• Slide 20 of 20: <p><strong>1. “The Avengers" (2012) </strong></p><p>Still the gold standard of the MCU, this movie reveals that Joss Whedon gets comic books down to their DNA, in the same way that <a href="/search/Steven Spielberg">Steven Spielberg</a> and <a href="/search/George Lucas">George Lucas</a> were fluent in the language of serials in the “Indiana Jones” movies. Putting all these heroes in one room (or helicarrier, anyway) yielded terrific results, even if the film’s success led to the all-superheroes-all-the-time ethos of contemporary Hollywood.</p>
>Full screen 1/20 SLIDES © Provided by The Wrap News, Inc.
2/20 SLIDES © Marvel
3/20 SLIDES © Marvel

18. “The Incredible Hulk” (2008)

Released just five years after Ang Lee’s “Hulk,” this second attempt to make a leading man out of the big green Gamma-radiated creature proved to be similarly disappointing. If we’ve learned anything from the Avengers movies, it’s that Bruce Banner works best when he’s a supporting character (and when he’s played by Mark Ruffalo).

4/20 SLIDES © Disney/Marvel

17. “Ant-Man” (2015)

While this movie deserves credit for not putting the fate of mankind on the line -- the stakes are more child’s-toy-train-sized -- the film’s stabs at humor seem overplayed, and little of Paul Rudd’s natural charm comes to the forefront of what should be a breezy caper. We can only wonder what Edgar Wright’s original version might have been like.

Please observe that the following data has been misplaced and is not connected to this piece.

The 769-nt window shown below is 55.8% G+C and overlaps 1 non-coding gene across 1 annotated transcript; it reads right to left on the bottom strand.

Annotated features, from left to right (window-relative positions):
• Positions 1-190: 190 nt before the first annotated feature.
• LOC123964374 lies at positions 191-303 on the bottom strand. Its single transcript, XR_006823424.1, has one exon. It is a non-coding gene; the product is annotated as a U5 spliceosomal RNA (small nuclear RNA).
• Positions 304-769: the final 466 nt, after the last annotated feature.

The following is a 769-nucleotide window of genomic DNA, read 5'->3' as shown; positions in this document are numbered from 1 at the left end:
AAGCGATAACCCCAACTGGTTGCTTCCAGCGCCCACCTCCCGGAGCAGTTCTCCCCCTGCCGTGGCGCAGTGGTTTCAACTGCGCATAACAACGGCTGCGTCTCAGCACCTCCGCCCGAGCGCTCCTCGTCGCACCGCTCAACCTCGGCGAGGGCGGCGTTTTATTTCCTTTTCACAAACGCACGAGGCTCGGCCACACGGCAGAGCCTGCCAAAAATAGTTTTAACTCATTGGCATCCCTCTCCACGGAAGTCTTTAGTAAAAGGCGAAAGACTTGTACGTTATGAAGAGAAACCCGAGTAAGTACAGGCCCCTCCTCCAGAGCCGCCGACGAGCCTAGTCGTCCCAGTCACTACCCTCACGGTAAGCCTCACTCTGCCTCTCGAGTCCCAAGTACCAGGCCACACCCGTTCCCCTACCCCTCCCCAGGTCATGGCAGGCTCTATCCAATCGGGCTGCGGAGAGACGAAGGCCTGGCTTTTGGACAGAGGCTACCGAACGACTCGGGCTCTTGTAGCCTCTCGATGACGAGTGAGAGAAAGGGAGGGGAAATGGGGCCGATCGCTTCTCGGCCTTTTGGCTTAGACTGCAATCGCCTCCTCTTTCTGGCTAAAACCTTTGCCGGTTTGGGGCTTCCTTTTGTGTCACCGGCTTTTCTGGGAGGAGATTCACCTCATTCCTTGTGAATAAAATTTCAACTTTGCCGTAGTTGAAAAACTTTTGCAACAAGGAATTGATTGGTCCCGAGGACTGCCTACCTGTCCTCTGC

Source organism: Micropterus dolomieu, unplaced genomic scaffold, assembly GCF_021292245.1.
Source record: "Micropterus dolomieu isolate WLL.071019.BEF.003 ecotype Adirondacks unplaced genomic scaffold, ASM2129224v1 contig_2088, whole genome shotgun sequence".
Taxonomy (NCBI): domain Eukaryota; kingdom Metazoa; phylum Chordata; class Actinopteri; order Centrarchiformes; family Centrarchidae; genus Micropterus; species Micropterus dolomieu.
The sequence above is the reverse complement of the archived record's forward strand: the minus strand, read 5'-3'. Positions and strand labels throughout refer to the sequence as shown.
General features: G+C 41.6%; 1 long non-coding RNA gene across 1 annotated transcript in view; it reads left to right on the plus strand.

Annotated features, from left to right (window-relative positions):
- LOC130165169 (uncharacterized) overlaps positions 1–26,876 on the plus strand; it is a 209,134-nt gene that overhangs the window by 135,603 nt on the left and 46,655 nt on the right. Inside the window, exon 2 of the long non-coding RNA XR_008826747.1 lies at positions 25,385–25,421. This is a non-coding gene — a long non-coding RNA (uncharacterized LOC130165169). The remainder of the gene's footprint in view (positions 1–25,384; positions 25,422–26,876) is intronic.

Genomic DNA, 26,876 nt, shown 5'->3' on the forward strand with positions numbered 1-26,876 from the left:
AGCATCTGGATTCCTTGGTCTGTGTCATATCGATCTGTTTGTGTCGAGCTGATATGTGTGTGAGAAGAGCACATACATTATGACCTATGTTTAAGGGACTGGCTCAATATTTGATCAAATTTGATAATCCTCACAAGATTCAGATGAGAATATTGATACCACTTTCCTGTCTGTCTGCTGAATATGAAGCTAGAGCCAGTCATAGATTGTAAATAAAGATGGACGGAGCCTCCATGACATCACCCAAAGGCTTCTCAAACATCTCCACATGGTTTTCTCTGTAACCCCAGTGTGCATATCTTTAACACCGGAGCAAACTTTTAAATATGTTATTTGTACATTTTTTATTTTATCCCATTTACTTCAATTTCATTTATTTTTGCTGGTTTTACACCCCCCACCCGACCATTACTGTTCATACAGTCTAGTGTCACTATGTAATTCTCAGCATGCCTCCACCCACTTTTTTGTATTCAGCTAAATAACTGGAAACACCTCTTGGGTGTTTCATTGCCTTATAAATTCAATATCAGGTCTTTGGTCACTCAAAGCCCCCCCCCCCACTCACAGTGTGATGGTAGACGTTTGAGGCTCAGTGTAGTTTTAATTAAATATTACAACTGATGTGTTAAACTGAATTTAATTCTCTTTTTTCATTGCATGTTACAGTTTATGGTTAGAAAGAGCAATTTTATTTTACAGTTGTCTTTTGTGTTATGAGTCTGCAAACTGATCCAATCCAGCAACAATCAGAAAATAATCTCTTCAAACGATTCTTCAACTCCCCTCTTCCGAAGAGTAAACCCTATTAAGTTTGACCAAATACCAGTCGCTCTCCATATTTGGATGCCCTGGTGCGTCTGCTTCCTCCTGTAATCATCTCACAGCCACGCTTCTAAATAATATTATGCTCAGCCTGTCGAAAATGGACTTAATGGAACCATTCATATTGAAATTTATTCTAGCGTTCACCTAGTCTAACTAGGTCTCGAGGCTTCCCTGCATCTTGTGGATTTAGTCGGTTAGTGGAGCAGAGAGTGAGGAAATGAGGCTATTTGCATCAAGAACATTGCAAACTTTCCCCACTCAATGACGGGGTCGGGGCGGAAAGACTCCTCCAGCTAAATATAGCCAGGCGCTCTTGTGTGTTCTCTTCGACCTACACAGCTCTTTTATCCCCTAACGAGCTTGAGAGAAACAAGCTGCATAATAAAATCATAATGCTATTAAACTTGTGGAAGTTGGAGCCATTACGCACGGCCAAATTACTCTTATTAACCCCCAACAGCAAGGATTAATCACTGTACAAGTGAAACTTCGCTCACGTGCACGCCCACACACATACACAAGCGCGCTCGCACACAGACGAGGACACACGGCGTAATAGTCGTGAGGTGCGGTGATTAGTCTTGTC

5/20 SLIDES © Marvel

16. “Thor” (2011)

Director Kenneth Branagh nails the thee-and-thou of the Asgard segments, but the small town where the climax plays out is one of the screen’s cheesiest fake cities since the terrible 1980s “Supergirl” movie. On the upside, actor Chris Hemsworth demonstrates a twinkly wit in this thunder god adventure, matched with impressive brawn.

6/20 SLIDES © Disney/Marvel

15. “Iron Man 2" (2010)

The best MCU movies do a good job of distracting you from all the setting-up of future franchise entries; this one offers so much empire-building that it might as well have a “Pardon Our Dust” sign on it. Still, the first appearance of Scarlett Johansson as the Black Widow, dispatching a hallway’s worth of opponents, made an unforgettable impression.

7/20 SLIDES © Marvel

14. "Captain America: The First Avenger" (2011)

Much as he did in “The Rocketeer,” director Joe Johnston excels at portraying the gloss of the 1940s, although the characters aren’t nearly as vivid as the USO bunting. But fear not, true believers -- Cap’s onscreen adventures got way better in his subsequent solo and team movies.

8/20 SLIDES © Disney/Marvel

13. "Thor: The Dark World" (2013)